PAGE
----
Word of the Day


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The process of carefully watching a person or place that may be involved in criminal activity.

The close study or observation of suspected criminal behaviour is referred to as surveillance. This involves the monitoring of individuals with the intention of predicting or influencing behaviour to prevent harm and protect the public. Governments use various forms of surveillance to gather information, investigate and prevent crime.

Closed-circuit television, or CCTV, is a form of public surveillance technology, the implementation of which is largely viewed as a deterrent for criminal activity. However, surveillance is often perceived as a violation of privacy, as explored in George Orwell’s 1984 with his influential idiom: “Big Brother is watching you.”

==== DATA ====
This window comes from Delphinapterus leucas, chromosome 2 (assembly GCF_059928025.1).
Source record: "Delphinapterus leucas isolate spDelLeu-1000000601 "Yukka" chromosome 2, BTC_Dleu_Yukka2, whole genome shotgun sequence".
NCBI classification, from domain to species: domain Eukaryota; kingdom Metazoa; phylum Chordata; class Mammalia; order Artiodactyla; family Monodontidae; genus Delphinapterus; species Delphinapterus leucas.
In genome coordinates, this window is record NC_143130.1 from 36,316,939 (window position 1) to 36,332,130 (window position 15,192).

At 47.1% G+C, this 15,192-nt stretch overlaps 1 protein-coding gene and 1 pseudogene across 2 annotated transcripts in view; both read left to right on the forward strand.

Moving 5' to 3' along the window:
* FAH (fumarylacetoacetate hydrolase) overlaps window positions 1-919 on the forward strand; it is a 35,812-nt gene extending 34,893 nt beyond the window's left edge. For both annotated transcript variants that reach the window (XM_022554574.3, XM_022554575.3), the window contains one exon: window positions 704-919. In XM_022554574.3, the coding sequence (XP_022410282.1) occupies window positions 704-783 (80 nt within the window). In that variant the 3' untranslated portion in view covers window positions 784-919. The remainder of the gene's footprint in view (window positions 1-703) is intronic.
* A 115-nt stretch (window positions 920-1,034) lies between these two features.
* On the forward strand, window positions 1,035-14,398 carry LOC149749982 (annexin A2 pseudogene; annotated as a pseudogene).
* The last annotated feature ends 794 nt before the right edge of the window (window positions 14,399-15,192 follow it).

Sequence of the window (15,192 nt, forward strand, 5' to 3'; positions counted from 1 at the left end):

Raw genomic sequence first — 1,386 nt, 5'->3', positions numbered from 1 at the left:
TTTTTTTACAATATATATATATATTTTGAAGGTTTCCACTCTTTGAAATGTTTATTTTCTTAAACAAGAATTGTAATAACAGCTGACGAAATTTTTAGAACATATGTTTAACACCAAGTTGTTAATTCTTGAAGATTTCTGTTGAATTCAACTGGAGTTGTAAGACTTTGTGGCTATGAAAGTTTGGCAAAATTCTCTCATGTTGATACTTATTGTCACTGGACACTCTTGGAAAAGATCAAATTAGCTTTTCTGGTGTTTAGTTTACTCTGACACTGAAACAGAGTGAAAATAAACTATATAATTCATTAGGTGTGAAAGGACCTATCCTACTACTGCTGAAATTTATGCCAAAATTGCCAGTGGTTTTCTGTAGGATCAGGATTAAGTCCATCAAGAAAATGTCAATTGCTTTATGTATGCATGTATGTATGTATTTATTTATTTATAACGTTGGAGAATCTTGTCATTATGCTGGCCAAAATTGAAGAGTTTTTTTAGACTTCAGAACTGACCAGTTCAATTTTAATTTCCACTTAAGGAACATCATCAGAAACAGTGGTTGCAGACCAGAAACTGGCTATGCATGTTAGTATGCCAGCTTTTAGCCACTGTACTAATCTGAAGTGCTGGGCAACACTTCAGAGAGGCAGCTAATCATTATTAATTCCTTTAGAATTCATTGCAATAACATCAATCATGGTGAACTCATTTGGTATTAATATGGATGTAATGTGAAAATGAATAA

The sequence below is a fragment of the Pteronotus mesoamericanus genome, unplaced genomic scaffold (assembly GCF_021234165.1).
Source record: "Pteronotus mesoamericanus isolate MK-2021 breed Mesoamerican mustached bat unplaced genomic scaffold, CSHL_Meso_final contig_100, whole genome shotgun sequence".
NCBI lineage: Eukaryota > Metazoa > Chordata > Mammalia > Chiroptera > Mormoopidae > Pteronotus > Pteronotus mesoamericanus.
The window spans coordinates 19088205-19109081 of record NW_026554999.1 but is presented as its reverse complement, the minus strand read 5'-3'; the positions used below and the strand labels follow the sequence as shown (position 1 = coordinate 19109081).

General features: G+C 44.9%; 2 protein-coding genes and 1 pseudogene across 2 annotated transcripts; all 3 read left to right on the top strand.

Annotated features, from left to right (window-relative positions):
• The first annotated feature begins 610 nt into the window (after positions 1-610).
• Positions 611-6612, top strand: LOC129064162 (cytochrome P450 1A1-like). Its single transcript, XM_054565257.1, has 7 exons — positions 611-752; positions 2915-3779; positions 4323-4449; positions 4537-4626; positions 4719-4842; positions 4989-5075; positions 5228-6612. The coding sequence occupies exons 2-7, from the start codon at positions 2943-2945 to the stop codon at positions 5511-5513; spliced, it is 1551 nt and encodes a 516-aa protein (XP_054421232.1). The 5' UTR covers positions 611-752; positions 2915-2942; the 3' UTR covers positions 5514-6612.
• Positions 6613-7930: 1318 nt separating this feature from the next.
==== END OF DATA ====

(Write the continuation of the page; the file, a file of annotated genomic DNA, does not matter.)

Etymologically, surveillance originates from the French language via sur, which means “from above”, and veiller, which means “to watch”. This evocation of God’s all-seeing eye-in-the-sky denoted through its etymology was adopted by Jeremy Bentham in his conception of the Panopticon, a penitentiary architecturally designed to give prisoners the impression that they were being watched, without knowing whether or not they were. Surveillance is considered to have a direct effect on behaviour and is studied in academic disciplines concerning power and hegemony.

Britain’s largest arms producer has recently come under criticism for covertly selling mass surveillance technology to Middle Eastern governments such as Saudi Arabia, which could be used to spy on citizens. BAE Systems Supplied Intelligence has exported equipment that can collect and analyse electronic communications of millions of people.


the process of carefully watching a person or place that may be involved in a criminal activity
under surveillance: The police kept both men under surveillance for several months.

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